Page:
Elvis Stojko will always be thought of as a world and Olympic champion figure skater. But Stojko is an actor too and relishes tackling new roles when he has time off from the rink.
That’s what brought him to Murdoch Mysteries. On Monday night he portrayed Sam, a former convict who tangled up in the case of a scientist found murdered in his lab. The script meant Sam went mano-a-mano with Det. Murdoch in the interrogation room and Stojko appreciated the opportunity to spar with Yannick Bisson in those scenes. We spoke to him about the experience and what he’s got scheduled for 2019. [Check out his website too.]
Have you been a fan of Murdoch Mysteries?
Elvis Stojko: I was living in Mexico when Murdoch came out. I don’t think we had access to it there, and when we got back to Canada I got more into hearing more about Murdoch Mysteries, Murdoch Mysteries. I come from the time of The Beachcombers. So now it’s Murdoch Mysteries, I’m like, ‘This is cool.’
My wife and I started watching, we started from the beginning so we’ll binge for a little bit. I think we’re up to Season 3 now. We want to watch it from the beginning and get all of the characters sorted out. We both love period pieces. I love that stuff.
Then [in this episode you have] Nikola Tesla, and I was like, ‘Aw, this is awesome.’ And then they slipped in Albert Einstein. That cracks me up. It’s really great. Those are the things I love about the show, and we were just getting to know characters and how the romance between Murdoch and Julia, how that whole thing is building. So, we were getting into it and we became fans and then, later on, doing the acting thing and I had a connection to [executive producer] Christina [Jennings] and being able to audition for the show and get on was pretty exciting.
So, you auditioned?
ES: I was meeting with some producers and I had some projects that I wanted to bring through a friend of mine as well, that I had episodics and stuff. And I was able to connect with Christina to take a look at some projects. They said, ‘You know, I think we should get you in an episode of Murdoch. That would be fantastic.’ I didn’t hear for a while from them, because they were busy and everything. And my agent kept checking up with Christina, and they said, ‘Yeah, I think we got something for Elvis that would be really great.’ Obviously, they wanted to see how I would do, so it was sort of an informal audition. It was nice because the director was in the audition room, which doesn’t typically happen during casting. It was great because we played around with some stuff and wanted to kind of get an idea of what I could do and what I was playing with. I was working with my acting coach on it, and then it went from there. It was so great to work with Yannick because I’m actually with Murdoch, which is awesome.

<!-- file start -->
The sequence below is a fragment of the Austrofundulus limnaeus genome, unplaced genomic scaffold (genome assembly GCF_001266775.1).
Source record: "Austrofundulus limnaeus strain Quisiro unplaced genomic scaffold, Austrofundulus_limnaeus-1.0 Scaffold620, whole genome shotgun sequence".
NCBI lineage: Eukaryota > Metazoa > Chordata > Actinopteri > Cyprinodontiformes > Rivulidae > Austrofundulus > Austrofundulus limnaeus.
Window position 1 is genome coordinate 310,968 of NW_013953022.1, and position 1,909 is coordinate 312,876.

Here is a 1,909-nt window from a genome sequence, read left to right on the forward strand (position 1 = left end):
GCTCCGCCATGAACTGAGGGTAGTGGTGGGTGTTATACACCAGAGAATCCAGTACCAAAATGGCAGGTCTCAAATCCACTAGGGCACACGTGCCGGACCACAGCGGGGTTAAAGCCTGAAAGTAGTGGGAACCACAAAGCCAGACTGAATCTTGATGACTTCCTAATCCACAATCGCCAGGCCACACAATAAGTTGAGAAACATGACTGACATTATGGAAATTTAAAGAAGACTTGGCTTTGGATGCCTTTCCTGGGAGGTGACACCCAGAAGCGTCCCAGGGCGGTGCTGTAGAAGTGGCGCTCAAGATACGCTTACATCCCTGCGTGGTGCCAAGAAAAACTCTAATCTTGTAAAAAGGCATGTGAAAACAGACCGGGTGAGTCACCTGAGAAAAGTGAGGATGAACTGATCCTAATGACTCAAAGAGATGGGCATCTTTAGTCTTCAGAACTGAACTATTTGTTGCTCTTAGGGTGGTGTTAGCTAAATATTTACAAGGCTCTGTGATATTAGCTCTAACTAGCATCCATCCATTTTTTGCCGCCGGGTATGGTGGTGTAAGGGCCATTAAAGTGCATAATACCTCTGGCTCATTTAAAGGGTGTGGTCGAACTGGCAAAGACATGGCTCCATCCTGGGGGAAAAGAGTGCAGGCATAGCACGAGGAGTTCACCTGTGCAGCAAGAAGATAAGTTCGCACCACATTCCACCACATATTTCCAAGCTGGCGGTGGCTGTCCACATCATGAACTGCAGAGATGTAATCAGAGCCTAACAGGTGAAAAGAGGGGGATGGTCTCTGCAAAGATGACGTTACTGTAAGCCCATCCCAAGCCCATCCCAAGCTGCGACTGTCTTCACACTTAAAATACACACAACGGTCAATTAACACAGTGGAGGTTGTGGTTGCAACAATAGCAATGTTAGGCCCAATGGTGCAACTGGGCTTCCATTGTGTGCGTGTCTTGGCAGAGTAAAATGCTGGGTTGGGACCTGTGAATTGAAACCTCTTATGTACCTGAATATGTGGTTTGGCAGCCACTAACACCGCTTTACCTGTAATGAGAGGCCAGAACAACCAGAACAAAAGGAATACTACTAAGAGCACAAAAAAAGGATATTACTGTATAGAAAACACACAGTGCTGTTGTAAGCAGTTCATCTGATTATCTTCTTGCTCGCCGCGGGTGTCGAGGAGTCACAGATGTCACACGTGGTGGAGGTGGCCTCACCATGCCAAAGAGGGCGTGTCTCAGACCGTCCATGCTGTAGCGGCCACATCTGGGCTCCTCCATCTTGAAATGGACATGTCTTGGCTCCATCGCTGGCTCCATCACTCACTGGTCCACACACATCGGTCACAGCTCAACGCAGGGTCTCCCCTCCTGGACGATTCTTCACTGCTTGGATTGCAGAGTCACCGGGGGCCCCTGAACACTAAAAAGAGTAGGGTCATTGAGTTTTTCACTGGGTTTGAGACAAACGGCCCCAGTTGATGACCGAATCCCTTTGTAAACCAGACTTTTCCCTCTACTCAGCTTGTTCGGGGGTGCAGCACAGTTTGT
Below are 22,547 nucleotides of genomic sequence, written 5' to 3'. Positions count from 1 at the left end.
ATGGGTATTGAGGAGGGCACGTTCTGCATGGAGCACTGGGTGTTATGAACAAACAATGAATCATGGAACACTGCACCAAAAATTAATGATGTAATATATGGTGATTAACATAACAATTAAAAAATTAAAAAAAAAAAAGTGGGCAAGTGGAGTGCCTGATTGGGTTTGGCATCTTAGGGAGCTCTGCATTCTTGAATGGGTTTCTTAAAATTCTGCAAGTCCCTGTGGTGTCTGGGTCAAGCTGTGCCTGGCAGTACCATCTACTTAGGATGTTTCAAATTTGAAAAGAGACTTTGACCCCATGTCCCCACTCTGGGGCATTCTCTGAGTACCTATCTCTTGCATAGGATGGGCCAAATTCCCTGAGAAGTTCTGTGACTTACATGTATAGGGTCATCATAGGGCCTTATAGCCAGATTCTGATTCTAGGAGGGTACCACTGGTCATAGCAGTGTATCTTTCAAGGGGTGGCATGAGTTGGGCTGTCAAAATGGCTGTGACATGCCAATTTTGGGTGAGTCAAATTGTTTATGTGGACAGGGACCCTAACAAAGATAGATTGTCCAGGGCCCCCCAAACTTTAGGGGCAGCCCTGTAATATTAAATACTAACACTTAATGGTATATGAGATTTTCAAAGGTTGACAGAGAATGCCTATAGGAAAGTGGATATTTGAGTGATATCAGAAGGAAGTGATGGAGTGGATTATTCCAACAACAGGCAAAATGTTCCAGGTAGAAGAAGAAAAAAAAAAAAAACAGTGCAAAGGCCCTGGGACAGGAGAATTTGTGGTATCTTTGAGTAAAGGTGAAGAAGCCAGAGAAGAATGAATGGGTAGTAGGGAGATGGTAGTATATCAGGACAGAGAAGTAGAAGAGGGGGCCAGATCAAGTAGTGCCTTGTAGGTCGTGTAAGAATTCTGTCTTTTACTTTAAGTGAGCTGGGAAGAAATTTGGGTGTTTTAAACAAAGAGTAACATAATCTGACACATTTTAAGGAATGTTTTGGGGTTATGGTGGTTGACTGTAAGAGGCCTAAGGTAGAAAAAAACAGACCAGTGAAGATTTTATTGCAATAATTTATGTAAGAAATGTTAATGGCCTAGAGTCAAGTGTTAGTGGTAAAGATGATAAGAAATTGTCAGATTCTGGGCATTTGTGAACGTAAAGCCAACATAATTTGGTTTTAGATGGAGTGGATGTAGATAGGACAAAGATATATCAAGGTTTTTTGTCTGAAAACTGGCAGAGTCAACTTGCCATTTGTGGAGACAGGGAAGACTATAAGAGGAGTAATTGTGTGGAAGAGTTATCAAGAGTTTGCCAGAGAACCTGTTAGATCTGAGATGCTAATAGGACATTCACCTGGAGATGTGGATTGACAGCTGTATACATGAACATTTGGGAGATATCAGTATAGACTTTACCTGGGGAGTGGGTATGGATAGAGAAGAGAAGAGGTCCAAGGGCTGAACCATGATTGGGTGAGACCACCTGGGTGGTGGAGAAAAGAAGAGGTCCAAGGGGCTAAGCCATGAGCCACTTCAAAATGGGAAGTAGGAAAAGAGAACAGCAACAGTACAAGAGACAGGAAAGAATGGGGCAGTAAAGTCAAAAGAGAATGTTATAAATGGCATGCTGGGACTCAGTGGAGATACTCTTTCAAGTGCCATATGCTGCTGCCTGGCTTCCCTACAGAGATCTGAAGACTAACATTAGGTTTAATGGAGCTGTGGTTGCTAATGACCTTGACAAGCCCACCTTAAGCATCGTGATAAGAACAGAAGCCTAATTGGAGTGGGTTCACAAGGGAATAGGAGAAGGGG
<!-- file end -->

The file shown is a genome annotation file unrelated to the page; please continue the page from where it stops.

Nikola Tesla is a big fan favourite. I loved him since the very first episode of Murdoch Mysteries back when it debuted in 2008. He’s only been back a couple of times since then, and one of them is in Monday’s episode. So yeah, you were in a landmark and exciting episode.
ES: Yeah, I was really excited to see that. I read the script, and I was prepping for the character and everything, I’m like, ‘Oh my God, Nikola Tesla’s in this episode. This is great.’
I’m glad that they didn’t say, ‘OK, we’re getting Elvis Stojko, so let’s come up with a reason to put some skates on him.’ I like the fact that they didn’t do that.
ES: The thing is I want to separate myself from that, I don’t want people saying, ‘Well, he got the part cause he’s a skater.’ Because I’m studying acting. I’m an actor. I can hold my own, I’ve been in Chicago. So, it’s one of those things where separating myself from that and having people see me as an actor, not as a skater that’s acting. It’s important to kind of change that branding.
Obviously, seeing your name in the credits will cause people to look for you, but you’re not totally recognizable. Maybe I wouldn’t have recognized you if your name wasn’t in the credits. I mean that’s part and parcel of being a good actor, is that you’re immersed in the character, and the wardrobe and makeup helped as well.
ES: Yeah, it was one of those things where when I was playing the character and I was working with my acting coach on it; it happened where even my agent said it, I was working on some parts and I would send her some video and she’s like, ‘I didn’t even see you in there. You’re there but it’s not you.’ And I’m like, ‘OK, that’s good. Excellent.’ There are all these different levels that I’ve been working on it, diligently, every week going to class, working with three different acting coaches, trying to find out what would be the best vehicle for me. Over the years of training skating, the best thing is finding the right coach and finding the right technique that fits me. Zoning in on that was really important. All those years of expertise and knowing myself, I was trying to figure out, ‘You know what? I need to expose myself to different methodologies, understand this … I gotta figure out what I’m gonna gravitate to.’